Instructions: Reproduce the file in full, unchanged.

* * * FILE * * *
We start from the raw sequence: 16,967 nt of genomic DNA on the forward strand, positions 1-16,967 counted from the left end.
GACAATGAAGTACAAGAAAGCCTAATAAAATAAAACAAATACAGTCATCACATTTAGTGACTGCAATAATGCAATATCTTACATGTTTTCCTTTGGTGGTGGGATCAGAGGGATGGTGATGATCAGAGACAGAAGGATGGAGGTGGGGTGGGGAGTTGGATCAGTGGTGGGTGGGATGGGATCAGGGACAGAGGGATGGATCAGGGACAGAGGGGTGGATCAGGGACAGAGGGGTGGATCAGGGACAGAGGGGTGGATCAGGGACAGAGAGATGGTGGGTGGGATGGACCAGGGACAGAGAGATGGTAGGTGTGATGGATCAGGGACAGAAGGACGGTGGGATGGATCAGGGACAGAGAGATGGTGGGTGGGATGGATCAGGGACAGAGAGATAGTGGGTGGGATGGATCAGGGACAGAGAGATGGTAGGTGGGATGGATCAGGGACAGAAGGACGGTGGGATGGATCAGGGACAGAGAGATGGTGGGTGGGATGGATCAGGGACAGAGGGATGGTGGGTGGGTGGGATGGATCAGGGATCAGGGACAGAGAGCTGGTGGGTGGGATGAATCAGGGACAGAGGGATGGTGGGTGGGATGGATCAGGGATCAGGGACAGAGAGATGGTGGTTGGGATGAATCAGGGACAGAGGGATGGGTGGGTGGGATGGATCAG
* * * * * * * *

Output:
We start from the raw sequence: 16,967 nt of genomic DNA on the forward strand, positions 1-16,967 counted from the left end.
GACAATGAAGTACAAGAAAGCCTAATAAAATAAAACAAATACAGTCATCACATTTAGTGACTGCAATAATGCAATATCTTACATGTTTTCCTTTGGTGGTGGGATCAGAGGGATGGTGATGATCAGAGACAGAAGGATGGAGGTGGGGTGGGGAGTTGGATCAGTGGTGGGTGGGATGGGATCAGGGACAGAGGGATGGATCAGGGACAGAGGGGTGGATCAGGGACAGAGGGGTGGATCAGGGACAGAGGGGTGGATCAGGGACAGAGAGATGGTGGGTGGGATGGACCAGGGACAGAGAGATGGTAGGTGTGATGGATCAGGGACAGAAGGACGGTGGGATGGATCAGGGACAGAGAGATGGTGGGTGGGATGGATCAGGGACAGAGAGATAGTGGGTGGGATGGATCAGGGACAGAGAGATGGTAGGTGGGATGGATCAGGGACAGAAGGACGGTGGGATGGATCAGGGACAGAGAGATGGTGGGTGGGATGGATCAGGGACAGAGGGATGGTGGGTGGGTGGGATGGATCAGGGATCAGGGACAGAGAGCTGGTGGGTGGGATGAATCAGGGACAGAGGGATGGTGGGTGGGATGGATCAGGGATCAGGGACAGAGAGATGGTGGTTGGGATGAATCAGGGACAGAGGGATGGGTGGGTGGGATGGATCAG